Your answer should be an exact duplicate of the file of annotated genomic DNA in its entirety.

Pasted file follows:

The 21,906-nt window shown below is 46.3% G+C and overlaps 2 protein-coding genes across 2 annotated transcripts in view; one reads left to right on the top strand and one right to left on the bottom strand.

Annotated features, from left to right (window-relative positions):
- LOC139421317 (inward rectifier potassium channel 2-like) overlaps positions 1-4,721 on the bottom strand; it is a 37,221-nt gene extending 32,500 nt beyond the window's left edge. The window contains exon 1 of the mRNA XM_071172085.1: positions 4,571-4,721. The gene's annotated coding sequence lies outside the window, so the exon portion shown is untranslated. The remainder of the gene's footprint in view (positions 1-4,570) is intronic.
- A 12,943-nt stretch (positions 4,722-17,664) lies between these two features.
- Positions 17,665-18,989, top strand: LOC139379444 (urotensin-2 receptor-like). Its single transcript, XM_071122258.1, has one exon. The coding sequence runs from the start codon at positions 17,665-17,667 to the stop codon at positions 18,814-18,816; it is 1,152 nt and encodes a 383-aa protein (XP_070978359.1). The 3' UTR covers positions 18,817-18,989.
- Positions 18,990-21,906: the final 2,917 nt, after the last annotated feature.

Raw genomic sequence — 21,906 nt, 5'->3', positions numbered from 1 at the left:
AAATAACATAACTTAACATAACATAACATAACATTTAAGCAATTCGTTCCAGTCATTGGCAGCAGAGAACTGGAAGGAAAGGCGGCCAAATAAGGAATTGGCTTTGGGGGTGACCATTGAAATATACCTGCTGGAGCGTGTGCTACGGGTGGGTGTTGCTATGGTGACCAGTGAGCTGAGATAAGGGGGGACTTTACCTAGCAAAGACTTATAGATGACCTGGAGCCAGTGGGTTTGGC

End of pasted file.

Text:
The 21,906-nt window shown below is 46.3% G+C and overlaps 2 protein-coding genes across 2 annotated transcripts in view; one reads left to right on the top strand and one right to left on the bottom strand.

Annotated features, from left to right (window-relative positions):
- LOC139421317 (inward rectifier potassium channel 2-like) overlaps positions 1-4,721 on the bottom strand; it is a 37,221-nt gene extending 32,500 nt beyond the window's left edge. The window contains exon 1 of the mRNA XM_071172085.1: positions 4,571-4,721. The gene's annotated coding sequence lies outside the window, so the exon portion shown is untranslated. The remainder of the gene's footprint in view (positions 1-4,570) is intronic.
- A 12,943-nt stretch (positions 4,722-17,664) lies between these two features.
- Positions 17,665-18,989, top strand: LOC139379444 (urotensin-2 receptor-like). Its single transcript, XM_071122258.1, has one exon. The coding sequence runs from the start codon at positions 17,665-17,667 to the stop codon at positions 18,814-18,816; it is 1,152 nt and encodes a 383-aa protein (XP_070978359.1). The 3' UTR covers positions 18,817-18,989.
- Positions 18,990-21,906: the final 2,917 nt, after the last annotated feature.

Raw genomic sequence — 21,906 nt, 5'->3', positions numbered from 1 at the left:
AAATAACATAACTTAACATAACATAACATAACATTTAAGCAATTCGTTCCAGTCATTGGCAGCAGAGAACTGGAAGGAAAGGCGGCCAAATAAGGAATTGGCTTTGGGGGTGACCATTGAAATATACCTGCTGGAGCGTGTGCTACGGGTGGGTGTTGCTATGGTGACCAGTGAGCTGAGATAAGGGGGGACTTTACCTAGCAAAGACTTATAGATGACCTGGAGCCAGTGGGTTTGGC